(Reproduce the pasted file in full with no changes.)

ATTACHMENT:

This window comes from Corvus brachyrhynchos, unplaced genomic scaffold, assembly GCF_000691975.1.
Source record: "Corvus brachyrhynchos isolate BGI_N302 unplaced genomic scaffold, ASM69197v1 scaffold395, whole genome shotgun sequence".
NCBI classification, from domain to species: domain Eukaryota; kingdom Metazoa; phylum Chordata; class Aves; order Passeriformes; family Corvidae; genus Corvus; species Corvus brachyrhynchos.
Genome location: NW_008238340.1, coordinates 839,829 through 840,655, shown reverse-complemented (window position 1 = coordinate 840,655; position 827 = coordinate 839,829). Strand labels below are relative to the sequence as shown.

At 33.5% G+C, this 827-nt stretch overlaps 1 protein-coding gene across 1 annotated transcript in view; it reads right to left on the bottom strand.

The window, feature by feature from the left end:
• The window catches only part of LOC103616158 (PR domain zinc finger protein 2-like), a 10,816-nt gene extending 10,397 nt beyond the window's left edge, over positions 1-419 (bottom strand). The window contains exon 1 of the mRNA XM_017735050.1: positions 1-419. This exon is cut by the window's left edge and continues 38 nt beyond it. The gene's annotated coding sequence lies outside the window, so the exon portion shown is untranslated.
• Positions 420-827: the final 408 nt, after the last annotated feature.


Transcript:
This window comes from Corvus brachyrhynchos, unplaced genomic scaffold, assembly GCF_000691975.1.
Source record: "Corvus brachyrhynchos isolate BGI_N302 unplaced genomic scaffold, ASM69197v1 scaffold395, whole genome shotgun sequence".
NCBI classification, from domain to species: domain Eukaryota; kingdom Metazoa; phylum Chordata; class Aves; order Passeriformes; family Corvidae; genus Corvus; species Corvus brachyrhynchos.
Genome location: NW_008238340.1, coordinates 839,829 through 840,655, shown reverse-complemented (window position 1 = coordinate 840,655; position 827 = coordinate 839,829). Strand labels below are relative to the sequence as shown.

At 33.5% G+C, this 827-nt stretch overlaps 1 protein-coding gene across 1 annotated transcript in view; it reads right to left on the bottom strand.

The window, feature by feature from the left end:
• The window catches only part of LOC103616158 (PR domain zinc finger protein 2-like), a 10,816-nt gene extending 10,397 nt beyond the window's left edge, over positions 1-419 (bottom strand). The window contains exon 1 of the mRNA XM_017735050.1: positions 1-419. This exon is cut by the window's left edge and continues 38 nt beyond it. The gene's annotated coding sequence lies outside the window, so the exon portion shown is untranslated.
• Positions 420-827: the final 408 nt, after the last annotated feature.